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Reviews » Blu-ray Reviews » Lost After Dark (Blu-ray)
Lost After Dark (Blu-ray)
Starz / Anchor Bay // Unrated // September 1, 2015 // Region A
List Price: $26.99 [Buy now and save at Amazon]
Review by Adam Tyner | posted August 24, 2015 | E-mail the Author
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C O N T E N T
V I D E O
A U D I O
E X T R A S
R E P L A Y
A D V I C E
Highly Recommended
E - M A I L
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P R I N T
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No smirking. No post-modern winking. No deliriously over-the-top false memories of what these sorts of movies were like back then. Lost After Dark is a forgotten slasher from the class of 1984. Just took a few decades for it to exist is all.

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Let me run down the list one more time just to be sure:

Weed
Booze
Nubile young teenagers
Stolen schoolbus
Keys to Dad's cabin in the woods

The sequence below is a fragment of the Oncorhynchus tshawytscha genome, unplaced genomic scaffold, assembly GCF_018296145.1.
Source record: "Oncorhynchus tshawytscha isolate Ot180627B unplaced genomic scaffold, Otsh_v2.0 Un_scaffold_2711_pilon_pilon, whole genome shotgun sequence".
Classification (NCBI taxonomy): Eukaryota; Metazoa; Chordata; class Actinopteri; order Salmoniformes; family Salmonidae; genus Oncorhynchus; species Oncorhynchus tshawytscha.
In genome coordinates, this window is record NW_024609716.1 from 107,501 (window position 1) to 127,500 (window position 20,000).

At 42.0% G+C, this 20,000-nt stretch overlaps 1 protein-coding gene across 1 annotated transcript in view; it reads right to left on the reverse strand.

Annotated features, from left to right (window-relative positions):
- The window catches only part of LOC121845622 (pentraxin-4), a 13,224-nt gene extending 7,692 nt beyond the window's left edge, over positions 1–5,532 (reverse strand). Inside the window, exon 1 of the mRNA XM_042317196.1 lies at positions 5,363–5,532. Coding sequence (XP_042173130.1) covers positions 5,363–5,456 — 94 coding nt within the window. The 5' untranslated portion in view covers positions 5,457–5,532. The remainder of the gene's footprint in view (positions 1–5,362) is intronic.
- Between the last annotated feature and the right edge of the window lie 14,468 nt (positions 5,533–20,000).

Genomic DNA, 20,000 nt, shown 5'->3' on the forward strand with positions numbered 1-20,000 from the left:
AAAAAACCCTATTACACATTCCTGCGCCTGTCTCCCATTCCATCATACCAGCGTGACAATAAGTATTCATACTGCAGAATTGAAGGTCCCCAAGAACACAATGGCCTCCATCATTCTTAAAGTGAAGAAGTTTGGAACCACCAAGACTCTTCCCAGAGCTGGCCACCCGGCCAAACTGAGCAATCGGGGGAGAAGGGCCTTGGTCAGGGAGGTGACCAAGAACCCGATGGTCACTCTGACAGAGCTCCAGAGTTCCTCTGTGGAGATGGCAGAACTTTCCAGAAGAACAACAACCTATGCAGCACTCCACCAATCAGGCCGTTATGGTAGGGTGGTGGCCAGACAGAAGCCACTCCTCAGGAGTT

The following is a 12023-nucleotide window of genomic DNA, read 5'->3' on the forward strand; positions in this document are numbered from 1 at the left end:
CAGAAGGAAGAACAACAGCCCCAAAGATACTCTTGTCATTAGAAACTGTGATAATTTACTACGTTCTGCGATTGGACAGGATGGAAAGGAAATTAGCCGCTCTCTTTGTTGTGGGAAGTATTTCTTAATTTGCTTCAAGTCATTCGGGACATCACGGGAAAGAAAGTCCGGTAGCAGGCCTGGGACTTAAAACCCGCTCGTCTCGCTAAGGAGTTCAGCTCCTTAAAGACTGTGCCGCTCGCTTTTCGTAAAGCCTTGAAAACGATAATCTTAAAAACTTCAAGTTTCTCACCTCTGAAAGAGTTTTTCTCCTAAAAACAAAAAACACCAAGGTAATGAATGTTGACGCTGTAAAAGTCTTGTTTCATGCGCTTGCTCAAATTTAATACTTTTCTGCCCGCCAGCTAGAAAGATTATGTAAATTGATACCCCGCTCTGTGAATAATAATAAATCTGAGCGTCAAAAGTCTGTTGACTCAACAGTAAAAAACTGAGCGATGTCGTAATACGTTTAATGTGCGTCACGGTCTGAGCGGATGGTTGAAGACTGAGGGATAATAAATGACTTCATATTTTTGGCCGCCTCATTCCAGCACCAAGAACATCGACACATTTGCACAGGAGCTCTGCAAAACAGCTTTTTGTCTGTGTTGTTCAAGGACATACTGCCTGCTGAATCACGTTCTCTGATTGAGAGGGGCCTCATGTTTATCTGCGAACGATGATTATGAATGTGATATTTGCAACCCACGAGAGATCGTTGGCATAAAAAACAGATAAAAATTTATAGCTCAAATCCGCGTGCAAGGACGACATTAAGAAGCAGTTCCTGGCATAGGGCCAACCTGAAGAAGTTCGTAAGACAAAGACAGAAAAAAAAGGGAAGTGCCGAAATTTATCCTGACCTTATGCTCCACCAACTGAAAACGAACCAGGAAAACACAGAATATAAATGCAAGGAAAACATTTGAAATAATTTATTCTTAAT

Yup, sounds like a party to me! Adrienne (Kendra Leigh Timmins) wasn't exactly sitting at the Cool Kids' Table, but that was before they got word about her dad's hopelessly remote hunting cabin. And, hey, what better opportunity to sneak out and swipe a schoolbus than the big school dance? Right under the nose of Vice-Principal C (Robert Patrick) and everything! All the archetypes you know and love have piled onboard for a weekend of drunken debauchery in the woods: the sneering prick whose parents own this town (Alexander Calvert), the girl with zero self-esteem hanging off his arm (Lanie McAuley), the edgy kinda-sorta-Goth outsider (Eve Harlow), the never-even-had-a-first-kiss virginal good girl (Timmins), her doggedly loyal bestie (Elise Gatien), the handsome jock (Justin Kelly), the tubby guy in glasses who cracks all the swing-and-a-miss jokes (Jesse Camacho), and, yeah, their token black buddy (Stephan James). Turns out they hotwired a bus whose fuel gauge is on the fritz, though. This schoolbus keels over in the absolute middle of nowhere during the dead of night, leaving them -- wait for it, wait for it -- lost after dark.

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On the upside, there is one lone semblance of civilization just down the way. It doesn't look as if anyone's lived in that decaying corpse of a house for decades on end, but whatever, maybe there's some gas there anyway. On the downside...well, look at the cover art with a cleaver or whatever dripping with blood. Junior Joad (Mark Wiebe) isn't an urban legend or some long-forgotten cautionary tale; he's a cannibal, and these hornball, booze-guzzling teenagers just rang the dinner bell.